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1947: a meaningful year for me, my mother’s birth year. She, who was used to buy 10 lire of old newspapers just to have something to read. She, who made me grow up in a house with a large library full of books of all kinds.
She, who simply loved to read.
Never any imposition, never any particular advice. It was all natural, I still remember the titles that struck me most as a child, then I still could not know the story, yet they were already in my mind, ready to be rediscovered at the right time.
And one day, just like her, I simply started reading too.

1947 is also the year of the first literary prize Strega which took its name from the liqueur produced in the Guido Alberti  family company who was a patron of it and who subsequently, after his marriage to the astrologer Lucia Alberti, began his acting career and was directed by directors such as Federico Fellini Francesco Rosi, Pier Paolo Pasolini, Eduardo De Filippo and Roman Polanski. A biography that in itself would seem like a novel.

In the long list of winners of the editions that have followed each other from year to year, respectable names appear and a few days ago I read a statistic published by Gabriella which showed an overwhelming male majority .

I sincerely have to recover several things from the past, but Monica opened a window on the present, also giving me a key to the book that won the 2020 edition: The hummingbird by Sandro veronesi published by La nave di Teseo.

I gladly approached it, without knowing the author, without knowing the previous success Chaos Calmo and without knowing the various dynamics that led to this second victory.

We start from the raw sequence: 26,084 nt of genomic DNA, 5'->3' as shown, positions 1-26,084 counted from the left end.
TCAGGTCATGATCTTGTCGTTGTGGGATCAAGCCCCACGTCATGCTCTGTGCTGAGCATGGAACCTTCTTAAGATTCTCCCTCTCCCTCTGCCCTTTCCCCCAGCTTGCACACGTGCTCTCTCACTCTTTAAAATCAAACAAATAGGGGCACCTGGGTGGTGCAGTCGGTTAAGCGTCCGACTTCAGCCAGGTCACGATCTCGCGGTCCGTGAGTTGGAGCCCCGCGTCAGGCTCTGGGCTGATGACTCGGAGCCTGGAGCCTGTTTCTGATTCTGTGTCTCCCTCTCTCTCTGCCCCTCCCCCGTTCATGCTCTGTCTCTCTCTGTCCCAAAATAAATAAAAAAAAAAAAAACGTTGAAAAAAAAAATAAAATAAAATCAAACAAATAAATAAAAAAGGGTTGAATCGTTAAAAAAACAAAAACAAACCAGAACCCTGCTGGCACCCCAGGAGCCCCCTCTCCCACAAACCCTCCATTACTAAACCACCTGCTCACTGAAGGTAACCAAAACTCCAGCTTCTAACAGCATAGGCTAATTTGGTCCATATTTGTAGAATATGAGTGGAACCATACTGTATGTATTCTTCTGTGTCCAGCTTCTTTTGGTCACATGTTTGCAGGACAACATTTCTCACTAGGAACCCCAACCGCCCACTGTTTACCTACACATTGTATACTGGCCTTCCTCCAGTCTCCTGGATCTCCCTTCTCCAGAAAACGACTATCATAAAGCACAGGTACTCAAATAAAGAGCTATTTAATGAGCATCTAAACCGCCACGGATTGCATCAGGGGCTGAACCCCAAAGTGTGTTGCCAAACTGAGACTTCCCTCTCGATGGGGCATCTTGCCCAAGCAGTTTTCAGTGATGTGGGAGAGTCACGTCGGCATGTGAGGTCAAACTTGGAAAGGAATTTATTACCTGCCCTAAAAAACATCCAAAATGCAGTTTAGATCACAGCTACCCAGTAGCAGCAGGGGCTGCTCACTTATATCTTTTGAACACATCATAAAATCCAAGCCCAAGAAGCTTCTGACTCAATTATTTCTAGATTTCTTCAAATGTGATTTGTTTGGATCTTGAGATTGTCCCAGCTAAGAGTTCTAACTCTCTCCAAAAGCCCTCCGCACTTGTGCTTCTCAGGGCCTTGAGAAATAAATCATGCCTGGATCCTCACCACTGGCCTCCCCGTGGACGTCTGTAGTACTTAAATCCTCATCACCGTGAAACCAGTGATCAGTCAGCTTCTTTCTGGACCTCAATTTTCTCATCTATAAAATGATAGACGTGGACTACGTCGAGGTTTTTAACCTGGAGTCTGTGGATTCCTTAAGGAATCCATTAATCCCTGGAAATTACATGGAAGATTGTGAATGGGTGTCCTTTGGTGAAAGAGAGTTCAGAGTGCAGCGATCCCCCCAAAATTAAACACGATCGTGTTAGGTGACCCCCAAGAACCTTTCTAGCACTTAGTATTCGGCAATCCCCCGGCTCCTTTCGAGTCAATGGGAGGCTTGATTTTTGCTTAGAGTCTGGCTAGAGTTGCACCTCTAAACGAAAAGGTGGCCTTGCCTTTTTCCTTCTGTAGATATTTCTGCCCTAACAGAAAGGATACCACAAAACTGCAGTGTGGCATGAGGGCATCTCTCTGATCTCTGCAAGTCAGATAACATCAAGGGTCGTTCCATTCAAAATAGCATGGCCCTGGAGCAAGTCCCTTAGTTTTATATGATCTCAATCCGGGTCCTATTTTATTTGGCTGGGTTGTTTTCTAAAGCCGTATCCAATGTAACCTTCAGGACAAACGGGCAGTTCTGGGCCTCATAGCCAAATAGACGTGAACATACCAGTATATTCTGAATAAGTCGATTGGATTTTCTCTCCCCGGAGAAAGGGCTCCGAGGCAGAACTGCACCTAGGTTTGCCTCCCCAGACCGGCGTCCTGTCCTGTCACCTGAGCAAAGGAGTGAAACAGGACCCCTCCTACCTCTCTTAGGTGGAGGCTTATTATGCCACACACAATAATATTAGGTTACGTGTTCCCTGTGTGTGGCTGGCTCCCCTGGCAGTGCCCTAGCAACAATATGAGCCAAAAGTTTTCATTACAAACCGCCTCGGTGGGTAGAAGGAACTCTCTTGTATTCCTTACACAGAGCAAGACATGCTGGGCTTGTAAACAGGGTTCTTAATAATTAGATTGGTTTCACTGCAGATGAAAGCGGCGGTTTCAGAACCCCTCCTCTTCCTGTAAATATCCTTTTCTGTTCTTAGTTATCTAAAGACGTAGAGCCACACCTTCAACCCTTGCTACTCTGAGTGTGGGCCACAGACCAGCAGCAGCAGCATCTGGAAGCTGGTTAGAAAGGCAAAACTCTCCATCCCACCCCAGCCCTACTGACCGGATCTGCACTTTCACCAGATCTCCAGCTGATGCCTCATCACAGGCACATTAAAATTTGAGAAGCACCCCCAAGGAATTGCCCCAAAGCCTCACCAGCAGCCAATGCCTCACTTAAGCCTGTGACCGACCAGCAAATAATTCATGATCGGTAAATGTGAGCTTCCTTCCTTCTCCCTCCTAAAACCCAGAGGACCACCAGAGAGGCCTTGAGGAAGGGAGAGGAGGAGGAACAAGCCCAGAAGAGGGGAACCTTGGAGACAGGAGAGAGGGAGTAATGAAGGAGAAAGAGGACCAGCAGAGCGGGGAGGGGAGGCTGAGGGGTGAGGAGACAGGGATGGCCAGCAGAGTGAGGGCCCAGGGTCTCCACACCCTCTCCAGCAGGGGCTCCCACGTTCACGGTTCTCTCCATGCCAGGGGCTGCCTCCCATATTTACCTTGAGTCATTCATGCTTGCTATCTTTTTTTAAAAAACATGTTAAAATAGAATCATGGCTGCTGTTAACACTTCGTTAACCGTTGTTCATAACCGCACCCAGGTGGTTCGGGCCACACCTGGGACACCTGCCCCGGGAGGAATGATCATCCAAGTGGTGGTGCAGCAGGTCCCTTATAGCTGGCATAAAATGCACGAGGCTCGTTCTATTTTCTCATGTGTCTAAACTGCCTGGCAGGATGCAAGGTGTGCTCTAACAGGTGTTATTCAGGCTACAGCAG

“You are a hummingbird because like the hummingbird you put all your energy into staying still.”

The quote on the back cover immediately offers the first food for thought: suddenly static is considered as an effort, and not as the absence of movement.

The movement of the book is constituted by the temporal jumps with which the author leads the narration according to a very symbolic thread, alternating exchanges of letters and digressions with stories of daily life poised between the apparent normality and a crescendo of paradoxical situations.

I found particularly curious how the rather unlikely events of the main character made me think of Forrest Gump, a sort of coincidence, since I had just written a post about it.

But following the idea of the hummingbird, and trying to fly backwards to review everything from a different perspective, I developed the idea of metaphors to reconfirm the only true certainty we have: life has surprises in store and often revolutionizes plans and certainties.

But for the truth we are not still, we resist, something very different.

I think I’m not the only one to have found a sort of cross with painful personal experiences, of course then everyone continues on their tracks, but the scars remain in common.

This book also gave me a reference to childhood in reading the descriptions of summer places: Toscana’s sea near Bolgheri, Marina di Bibbona, Punta Ala, having also spent my holidays exactly on that same coast, and I found myself facing the thought of how we used to take things for granted until this particular summer, and how we never thought they could vanish.

So “bewitched”? Strega means witch laughing

No, but happy as every time a reading inspires reflections.

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